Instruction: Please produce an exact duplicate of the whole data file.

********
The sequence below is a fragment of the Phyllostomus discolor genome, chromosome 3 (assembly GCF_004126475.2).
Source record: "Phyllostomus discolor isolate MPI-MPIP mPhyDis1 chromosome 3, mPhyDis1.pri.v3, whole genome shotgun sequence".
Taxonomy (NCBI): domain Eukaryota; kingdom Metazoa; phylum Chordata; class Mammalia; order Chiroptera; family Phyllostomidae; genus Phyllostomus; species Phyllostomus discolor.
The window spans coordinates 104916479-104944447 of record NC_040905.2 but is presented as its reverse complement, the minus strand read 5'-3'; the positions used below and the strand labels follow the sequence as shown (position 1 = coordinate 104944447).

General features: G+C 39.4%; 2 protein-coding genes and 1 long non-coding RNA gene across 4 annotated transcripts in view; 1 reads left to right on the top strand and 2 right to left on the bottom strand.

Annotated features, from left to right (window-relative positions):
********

The sequence below is a fragment of the Phyllostomus discolor genome, chromosome 3 (assembly GCF_004126475.2).
Source record: "Phyllostomus discolor isolate MPI-MPIP mPhyDis1 chromosome 3, mPhyDis1.pri.v3, whole genome shotgun sequence".
Taxonomy (NCBI): domain Eukaryota; kingdom Metazoa; phylum Chordata; class Mammalia; order Chiroptera; family Phyllostomidae; genus Phyllostomus; species Phyllostomus discolor.
The window spans coordinates 104916479-104944447 of record NC_040905.2 but is presented as its reverse complement, the minus strand read 5'-3'; the positions used below and the strand labels follow the sequence as shown (position 1 = coordinate 104944447).

General features: G+C 39.4%; 2 protein-coding genes and 1 long non-coding RNA gene across 4 annotated transcripts in view; 1 reads left to right on the top strand and 2 right to left on the bottom strand.

Annotated features, from left to right (window-relative positions):